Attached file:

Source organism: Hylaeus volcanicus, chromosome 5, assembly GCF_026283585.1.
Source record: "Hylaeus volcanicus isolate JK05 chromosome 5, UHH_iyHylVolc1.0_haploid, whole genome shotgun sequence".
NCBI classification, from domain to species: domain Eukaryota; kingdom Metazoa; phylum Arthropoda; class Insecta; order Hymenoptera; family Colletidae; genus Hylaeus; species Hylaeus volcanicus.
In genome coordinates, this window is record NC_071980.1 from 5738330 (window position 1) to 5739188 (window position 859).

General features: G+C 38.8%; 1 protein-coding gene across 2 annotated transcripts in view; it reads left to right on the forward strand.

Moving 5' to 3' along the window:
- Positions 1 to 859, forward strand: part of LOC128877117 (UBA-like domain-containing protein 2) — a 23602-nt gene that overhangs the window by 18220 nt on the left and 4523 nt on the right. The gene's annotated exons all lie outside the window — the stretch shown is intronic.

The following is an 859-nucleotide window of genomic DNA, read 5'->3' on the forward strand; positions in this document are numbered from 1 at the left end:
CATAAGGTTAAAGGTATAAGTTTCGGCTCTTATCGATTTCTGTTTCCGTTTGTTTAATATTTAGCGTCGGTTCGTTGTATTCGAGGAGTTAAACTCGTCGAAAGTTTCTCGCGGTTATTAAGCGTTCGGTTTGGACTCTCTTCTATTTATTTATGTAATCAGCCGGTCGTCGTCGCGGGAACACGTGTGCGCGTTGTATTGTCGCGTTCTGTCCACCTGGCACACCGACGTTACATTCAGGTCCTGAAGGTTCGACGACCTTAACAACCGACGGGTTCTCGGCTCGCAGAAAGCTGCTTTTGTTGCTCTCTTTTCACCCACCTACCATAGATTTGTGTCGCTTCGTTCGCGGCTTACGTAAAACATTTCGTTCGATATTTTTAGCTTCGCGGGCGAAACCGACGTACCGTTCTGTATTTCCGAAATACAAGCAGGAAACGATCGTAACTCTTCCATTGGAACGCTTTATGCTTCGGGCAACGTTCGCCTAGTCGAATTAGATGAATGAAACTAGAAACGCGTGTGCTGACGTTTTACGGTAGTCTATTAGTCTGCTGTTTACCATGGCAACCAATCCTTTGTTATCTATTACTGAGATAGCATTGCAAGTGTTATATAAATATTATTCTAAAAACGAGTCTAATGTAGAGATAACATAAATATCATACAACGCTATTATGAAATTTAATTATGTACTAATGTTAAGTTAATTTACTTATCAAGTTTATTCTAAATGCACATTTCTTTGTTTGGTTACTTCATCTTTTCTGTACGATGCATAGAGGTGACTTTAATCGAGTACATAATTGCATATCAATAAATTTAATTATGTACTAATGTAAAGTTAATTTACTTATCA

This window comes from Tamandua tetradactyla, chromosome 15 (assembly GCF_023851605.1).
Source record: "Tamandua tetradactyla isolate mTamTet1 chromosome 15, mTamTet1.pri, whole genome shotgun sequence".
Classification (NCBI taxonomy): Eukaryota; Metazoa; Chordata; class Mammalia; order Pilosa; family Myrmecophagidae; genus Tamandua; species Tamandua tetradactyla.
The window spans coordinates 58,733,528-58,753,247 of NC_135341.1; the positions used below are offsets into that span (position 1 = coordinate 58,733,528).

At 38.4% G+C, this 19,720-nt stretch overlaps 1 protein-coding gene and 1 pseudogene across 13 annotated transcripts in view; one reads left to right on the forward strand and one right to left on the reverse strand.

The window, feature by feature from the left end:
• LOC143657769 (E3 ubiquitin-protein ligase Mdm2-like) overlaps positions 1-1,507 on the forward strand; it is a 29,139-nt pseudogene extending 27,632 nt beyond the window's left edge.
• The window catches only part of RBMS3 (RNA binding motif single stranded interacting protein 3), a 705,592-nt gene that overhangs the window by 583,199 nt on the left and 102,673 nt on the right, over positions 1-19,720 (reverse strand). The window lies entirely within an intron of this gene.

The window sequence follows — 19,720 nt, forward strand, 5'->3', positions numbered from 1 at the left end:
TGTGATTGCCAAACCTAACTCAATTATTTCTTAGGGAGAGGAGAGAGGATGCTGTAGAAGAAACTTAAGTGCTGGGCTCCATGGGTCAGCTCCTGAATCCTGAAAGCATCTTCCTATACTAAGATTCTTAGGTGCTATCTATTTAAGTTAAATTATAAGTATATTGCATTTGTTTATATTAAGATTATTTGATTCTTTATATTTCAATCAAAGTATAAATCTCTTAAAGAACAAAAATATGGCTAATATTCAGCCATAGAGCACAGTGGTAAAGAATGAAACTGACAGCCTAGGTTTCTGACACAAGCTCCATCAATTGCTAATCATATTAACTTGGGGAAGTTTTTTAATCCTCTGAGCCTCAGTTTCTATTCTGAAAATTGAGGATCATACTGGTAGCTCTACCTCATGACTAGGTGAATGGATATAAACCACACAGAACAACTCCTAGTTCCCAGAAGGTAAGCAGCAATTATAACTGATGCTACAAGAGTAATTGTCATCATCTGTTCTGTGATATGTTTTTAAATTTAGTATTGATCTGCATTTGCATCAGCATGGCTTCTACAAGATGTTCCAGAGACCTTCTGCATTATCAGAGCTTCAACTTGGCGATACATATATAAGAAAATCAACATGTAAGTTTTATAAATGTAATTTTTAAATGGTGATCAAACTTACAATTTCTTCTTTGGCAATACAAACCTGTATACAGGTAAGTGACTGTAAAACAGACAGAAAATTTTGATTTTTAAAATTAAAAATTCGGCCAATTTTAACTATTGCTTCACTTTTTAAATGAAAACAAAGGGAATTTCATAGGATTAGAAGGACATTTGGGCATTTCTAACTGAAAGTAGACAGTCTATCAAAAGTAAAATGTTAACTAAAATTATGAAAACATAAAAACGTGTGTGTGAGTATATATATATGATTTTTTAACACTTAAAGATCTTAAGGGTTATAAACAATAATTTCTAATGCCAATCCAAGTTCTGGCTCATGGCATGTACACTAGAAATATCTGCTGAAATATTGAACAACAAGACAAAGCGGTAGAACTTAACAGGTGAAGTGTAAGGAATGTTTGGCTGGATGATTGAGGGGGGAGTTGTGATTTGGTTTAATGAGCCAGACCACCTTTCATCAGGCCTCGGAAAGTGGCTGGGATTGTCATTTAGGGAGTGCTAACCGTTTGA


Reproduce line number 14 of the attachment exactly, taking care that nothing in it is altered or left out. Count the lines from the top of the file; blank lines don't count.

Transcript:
At 38.4% G+C, this 19,720-nt stretch overlaps 1 protein-coding gene and 1 pseudogene across 13 annotated transcripts in view; one reads left to right on the forward strand and one right to left on the reverse strand.